Gov’t Mule will be returning to The Beacon Theatre in New York for their annual New Year’s run with two shows, Friday, Dec. 30, and Saturday, Dec. 31. The band has played very few shows this year, and every year they have a special theme, so these two look to be something special.
“Mule’s been on the road since 1994,” muses band visionary, guitarist and vocalist Warren Haynes about the lack of shows this year. “Everyone has to take a year off here and there. We’ve kind of been overdue, and this seemed to be the right time. Mule did ‘Island Exodus,’ where we do four shows in Jamaica in January, and we did four nights in upstate New York. We intentionally took the year off.”
But Haynes didn’t sit back and rest on his laurels. Besides his work with Gov’t Mule, he plays with the Allman Brothers, The Dead, Phil Lesh and Friends and does solo albums and shows. He is constantly guesting with other bands, both live and in the studio. He was named the 23rd greatest guitarist of all time in Rolling Stone, and has collaborated with many fellow jam band groups, as well as artists as diverse as Everlast, Jason Newsted and Kid Rock. He even co-wrote a song that Garth Brooks took to No. 1 on the charts.
What keeps him fresh is the diverse mix of music. In fact, at successive Gov’t Mule shows, you will rarely hear the same songs. “We do a different set list every night,” Warren explains. “As an example, at the Beacon, over the course of the two shows we’ll do five sets, and over the course of the five sets we won’t repeat a song. Partially to keep it fresh, and partially because the audience likes not knowing what they are going to hear, and they come back knowing they will hear something different. The fun ones are the ones we haven’t played for a while.”
Another fun aspect of the New Year’s shows are the themes the band picks, which are different each year. “I’m actually confused as to whether I’m supposed to leak that out or not,” Warren laughs. “I guess the only snag is we haven’t completely finalized what it will be called. It’ll be something like Mad Mules And Englishmen. There’s always some sort of theme title. We usually do three sets on New Year’s Eve. The middle set is usually some sort of dramatic thing. This year is going to be the Joe Cocker Mad Dogs And Englishmen album in it’s entirely, which is like a three-album set or something like that. That will be the theme. We’ve kicked that idea around the past few years because we do something different every year, and individually we look at it as being a huge record, a huge influence on all of us. When you look on it now, it’s as timeless now as it was then. And if you think about that record, there’s a ton of covers, from Rolling Stones songs to Bob Dylan songs, that they kind of put their own stamp on. It has ‘The Letter’ and ‘Space Captain,’ classic stuff, ‘Cry Me A River.’”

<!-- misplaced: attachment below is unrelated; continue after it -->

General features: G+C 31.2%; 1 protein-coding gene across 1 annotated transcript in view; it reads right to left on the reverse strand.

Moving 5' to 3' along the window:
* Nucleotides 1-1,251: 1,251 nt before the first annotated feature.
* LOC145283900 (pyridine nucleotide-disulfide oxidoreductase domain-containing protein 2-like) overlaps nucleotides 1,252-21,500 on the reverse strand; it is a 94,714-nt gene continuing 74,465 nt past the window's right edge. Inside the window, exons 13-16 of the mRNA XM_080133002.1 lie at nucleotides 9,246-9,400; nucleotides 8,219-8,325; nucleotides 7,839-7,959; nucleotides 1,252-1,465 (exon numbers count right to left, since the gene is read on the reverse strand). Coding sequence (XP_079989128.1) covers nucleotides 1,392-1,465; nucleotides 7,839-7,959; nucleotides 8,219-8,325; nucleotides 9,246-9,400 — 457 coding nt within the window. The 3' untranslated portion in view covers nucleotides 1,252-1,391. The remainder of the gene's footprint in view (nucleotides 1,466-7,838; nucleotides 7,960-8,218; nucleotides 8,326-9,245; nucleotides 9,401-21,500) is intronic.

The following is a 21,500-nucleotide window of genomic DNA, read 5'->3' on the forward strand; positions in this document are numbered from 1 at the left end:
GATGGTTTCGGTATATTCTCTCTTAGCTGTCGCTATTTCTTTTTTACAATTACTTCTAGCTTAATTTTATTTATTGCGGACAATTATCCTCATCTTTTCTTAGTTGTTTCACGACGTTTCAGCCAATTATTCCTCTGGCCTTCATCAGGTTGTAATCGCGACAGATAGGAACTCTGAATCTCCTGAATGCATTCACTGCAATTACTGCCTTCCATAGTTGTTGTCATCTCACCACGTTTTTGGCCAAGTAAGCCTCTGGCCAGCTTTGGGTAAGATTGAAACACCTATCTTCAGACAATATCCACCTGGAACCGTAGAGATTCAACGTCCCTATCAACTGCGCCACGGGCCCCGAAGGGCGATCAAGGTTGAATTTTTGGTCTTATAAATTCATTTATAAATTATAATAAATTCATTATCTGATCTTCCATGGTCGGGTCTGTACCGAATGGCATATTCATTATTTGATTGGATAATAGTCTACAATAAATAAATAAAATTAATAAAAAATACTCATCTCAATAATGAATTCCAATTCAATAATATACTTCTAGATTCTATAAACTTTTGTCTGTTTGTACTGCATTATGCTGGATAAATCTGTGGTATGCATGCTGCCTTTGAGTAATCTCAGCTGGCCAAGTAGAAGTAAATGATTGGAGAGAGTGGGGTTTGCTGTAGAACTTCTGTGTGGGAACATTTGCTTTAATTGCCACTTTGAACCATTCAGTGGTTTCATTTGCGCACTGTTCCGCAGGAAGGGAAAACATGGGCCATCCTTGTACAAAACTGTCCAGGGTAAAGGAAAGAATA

Haynes grew up Asheville, NC, and got his first musical memories from the black gospel songs on the radio. His father loved Merle Haggard and Bill Monroe, but he was influenced by two older brothers partial to Miles Davis, John Coltrane, Muddy Waters, Howlin’ Wolf, Bob Dylan and Van Morrison. At the age of 12 he started playing guitar, and idolized players such as Eric Clapton and Jimi Hendrix. So it has been a thrill for him throughout his musical career to have had the opportunity to play with many of the heroes he listened to growing up. Highlights for him have included sharing stages or studios with the likes of Clapton, Dylan, Billy Gibbons, Johnny Winter, Willie Dixon and Albert Collins.
One interesting problem Warren has from playing in so many different groups is the difficulty of deciding where a particular piece of music will fit. “Some of the songs that I write could go either way, Gov’t Mule songs, Allman songs, songs for my solo project,” he relates. “Some cry out to belong to one camp or another. It’s nice when there’s a project on the horizon, because then I have that thought process in mind when I’m writing songs. But a lot of times I’m just writing songs out of thin air and I decide which way to go. A lot of times there’s overlap.”
In addition to the upcoming New Year’s shows, and a live DVD just recorded by his solo band for release next year, this month Warren is putting out the fourth volume of Warren Haynes Presents: The Benefit Volume 4, a 2-disc live benefit concert featuring Gov’t Mule, Bob Weir & Friends, John Hiatt & The Goners, Robert Randolph & The Family Band, and moe., among others. It was recorded at the 14th annual Warren Haynes Christmas Jam in Asheville, NC, back in 2002, and proceeds from the album will benefit the Ashville Chapter of Habitat for Humanity.
And of course, there’s no rest in the coming months either, as Warren looks forward to starting work with his Gov’t Mule bandmates on a new album. “Well, I think the we’re going to start working on some new music, which will probably mean we’re getting close to going into the studio to make a new record,” he says. “My goal is to make a record that sounds like us, but doesn’t sound like anything we’ve ever done. But that’s always our mission statement. We’ve always managed to make every record sound not like the one before, but always make it sound like ourselves.”